Back in 2007, Adrian Hyland won the Ned Kelly Award for best debut crime novel for his Northern Territory set novel Diamond Dove (since renamed Moonlight Downs) followed a couple of years later by its sequel Gunshot Road. Hyland achieved further recognition for his non-fiction account of the 2009 Victorian bushfires with his 2011 book Kinglake-350. Ten years on and Hyland is back with Canticle Creek, set in rural Victoria, but with a very definite Northern Territory connection.
Jesse Redpath is a police officer in Kulara, in the middle of the Northern Territory. She organises for a young Aboriginal man called Adam to be given community service and live with her artist father. But Adam leaves and the next she hears he has been accused of murdering his girlfriend in a small Victorian town and is himself dead in a car accident. Jesse does not believe Adam to be capable of murder and, using an exhibition featuring her father’s art as an excuse, travels to Victoria to investigate. While at first things seems to have been as the local police claim, she soon she finds that the situation is much more complicated and that her hunch may well be right.
Canticle Creek is a classic fish out of water procedural. Jesse uses skills she picked up in the territory and just a general tenacity to investigate. She gets in to fights, is almost killed, is accused of murder herself but no matter what happens just keeps on digging. And she is surrounded by a range of interesting side characters no more so than her cantankerous but talented father Ben and horse-riding teenager and wannabe side-kick Possum (Alice).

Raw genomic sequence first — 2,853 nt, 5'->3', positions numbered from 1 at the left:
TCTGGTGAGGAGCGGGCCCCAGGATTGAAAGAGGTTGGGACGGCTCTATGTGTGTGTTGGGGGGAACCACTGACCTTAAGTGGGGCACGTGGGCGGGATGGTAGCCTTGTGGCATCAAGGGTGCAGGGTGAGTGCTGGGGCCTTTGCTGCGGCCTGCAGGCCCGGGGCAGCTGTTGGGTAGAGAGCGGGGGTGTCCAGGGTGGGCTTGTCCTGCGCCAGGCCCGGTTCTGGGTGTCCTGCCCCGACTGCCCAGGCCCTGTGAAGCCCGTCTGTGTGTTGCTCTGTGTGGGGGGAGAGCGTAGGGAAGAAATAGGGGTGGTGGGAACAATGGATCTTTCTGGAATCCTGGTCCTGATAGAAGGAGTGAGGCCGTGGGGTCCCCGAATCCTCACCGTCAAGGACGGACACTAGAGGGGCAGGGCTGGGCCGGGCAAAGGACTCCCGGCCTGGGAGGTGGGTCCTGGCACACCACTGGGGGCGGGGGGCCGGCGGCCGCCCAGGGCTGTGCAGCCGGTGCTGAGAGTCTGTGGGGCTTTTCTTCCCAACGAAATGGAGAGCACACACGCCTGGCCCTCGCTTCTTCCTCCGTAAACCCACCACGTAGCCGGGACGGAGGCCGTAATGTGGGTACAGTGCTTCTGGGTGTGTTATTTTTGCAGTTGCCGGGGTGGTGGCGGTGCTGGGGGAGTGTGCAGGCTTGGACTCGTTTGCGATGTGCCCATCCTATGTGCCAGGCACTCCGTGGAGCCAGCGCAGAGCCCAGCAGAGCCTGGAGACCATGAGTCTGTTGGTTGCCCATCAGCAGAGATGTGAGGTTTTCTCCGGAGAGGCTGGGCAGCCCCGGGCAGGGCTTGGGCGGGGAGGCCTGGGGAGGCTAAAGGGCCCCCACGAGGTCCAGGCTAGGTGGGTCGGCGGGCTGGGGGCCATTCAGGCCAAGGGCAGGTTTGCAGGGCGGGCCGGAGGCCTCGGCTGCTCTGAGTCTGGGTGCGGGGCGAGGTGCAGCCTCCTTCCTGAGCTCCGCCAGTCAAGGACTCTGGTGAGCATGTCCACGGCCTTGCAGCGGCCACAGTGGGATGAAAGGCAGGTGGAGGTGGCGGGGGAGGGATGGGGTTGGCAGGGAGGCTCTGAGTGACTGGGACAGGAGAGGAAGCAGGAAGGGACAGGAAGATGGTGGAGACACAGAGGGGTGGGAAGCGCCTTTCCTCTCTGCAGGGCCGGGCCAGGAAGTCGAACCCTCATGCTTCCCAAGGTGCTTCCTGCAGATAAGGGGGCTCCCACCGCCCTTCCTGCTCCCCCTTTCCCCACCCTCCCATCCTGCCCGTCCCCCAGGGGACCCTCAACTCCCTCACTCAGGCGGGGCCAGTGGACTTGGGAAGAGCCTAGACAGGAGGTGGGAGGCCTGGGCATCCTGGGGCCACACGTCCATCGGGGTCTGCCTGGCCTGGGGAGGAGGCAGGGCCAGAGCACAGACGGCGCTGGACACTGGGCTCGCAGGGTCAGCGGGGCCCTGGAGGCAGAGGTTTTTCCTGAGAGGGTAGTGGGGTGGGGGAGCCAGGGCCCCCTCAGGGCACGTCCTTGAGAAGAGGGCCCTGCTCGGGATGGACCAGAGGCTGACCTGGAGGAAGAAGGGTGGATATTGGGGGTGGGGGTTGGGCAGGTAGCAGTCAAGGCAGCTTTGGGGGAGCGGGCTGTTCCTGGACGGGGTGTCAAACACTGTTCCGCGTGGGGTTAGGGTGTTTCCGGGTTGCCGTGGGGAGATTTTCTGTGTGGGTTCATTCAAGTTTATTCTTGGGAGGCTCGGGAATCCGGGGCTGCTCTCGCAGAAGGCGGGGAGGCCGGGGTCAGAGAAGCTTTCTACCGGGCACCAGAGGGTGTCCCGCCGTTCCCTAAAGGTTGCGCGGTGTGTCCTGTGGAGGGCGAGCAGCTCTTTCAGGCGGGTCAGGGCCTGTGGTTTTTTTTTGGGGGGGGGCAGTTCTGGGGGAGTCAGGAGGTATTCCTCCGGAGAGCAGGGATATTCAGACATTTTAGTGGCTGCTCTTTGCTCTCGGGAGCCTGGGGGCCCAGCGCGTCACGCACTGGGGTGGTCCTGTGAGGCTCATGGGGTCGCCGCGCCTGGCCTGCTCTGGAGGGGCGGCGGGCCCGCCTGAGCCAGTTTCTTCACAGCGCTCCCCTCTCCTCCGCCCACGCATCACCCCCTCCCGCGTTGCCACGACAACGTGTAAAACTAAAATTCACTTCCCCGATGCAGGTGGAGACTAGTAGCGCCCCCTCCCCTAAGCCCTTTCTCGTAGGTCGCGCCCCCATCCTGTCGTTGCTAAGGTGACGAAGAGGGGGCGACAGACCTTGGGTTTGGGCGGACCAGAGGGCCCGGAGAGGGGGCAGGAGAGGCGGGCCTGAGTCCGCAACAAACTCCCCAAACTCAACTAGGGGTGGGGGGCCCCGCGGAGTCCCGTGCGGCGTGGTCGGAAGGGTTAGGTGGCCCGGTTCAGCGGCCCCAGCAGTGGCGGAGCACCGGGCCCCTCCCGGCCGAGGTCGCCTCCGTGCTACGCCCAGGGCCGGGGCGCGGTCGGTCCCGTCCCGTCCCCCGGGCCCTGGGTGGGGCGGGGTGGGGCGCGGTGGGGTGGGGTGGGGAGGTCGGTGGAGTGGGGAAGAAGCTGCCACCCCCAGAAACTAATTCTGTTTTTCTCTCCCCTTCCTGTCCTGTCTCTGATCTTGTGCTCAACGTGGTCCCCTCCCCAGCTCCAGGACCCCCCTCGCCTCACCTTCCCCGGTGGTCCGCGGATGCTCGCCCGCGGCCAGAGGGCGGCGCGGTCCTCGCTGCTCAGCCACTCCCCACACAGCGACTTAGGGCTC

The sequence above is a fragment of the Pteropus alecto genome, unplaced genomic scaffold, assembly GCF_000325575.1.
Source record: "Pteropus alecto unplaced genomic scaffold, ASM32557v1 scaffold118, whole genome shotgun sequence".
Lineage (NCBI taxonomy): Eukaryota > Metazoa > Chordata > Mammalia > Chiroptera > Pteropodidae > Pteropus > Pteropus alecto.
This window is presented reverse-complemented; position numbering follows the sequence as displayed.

Jesse’s narrative is enjoyably dry. For example this observation when she visits the local sawmill:
A bunch of blokes with steel-capped boots and heads were unloading a B-double truck at a ramp near the entrance. They bounded about, chiacking each other, all beefsteak energy and blue jokes. An older fellow with fisherman’s ears and skin like waterlogged cardboard licked his lips and leered as I walked past.
But through Jesse’s descriptions, Hyland also brings the landscape to life. After driving through a “dust tumbled” landscape where the gravel road glows “like a ribbon of magnesium”, Jesse is brought to a small waterhole:
… Above it a creek – the Cordy, tumbled over pitted mudstone, formed little falls and runnels, transparent pools…Tiny fish darted around our toes. A whipbird cracked the silence, its languid call echoing through the valley. Dragon and damsel flies inscribed drifting figures of eight on rainbow wings, skimmed the surface and then made touchdown.
Fire is never far from people’s minds and lingers as a threat throughout the book until Hyland uses his knowledge and experience to bring its dangers vividly and viscerally to life.
All of these elements, together with a few well placed twists, combine to make Canticle Creek another enjoyable Australian rural noir procedural.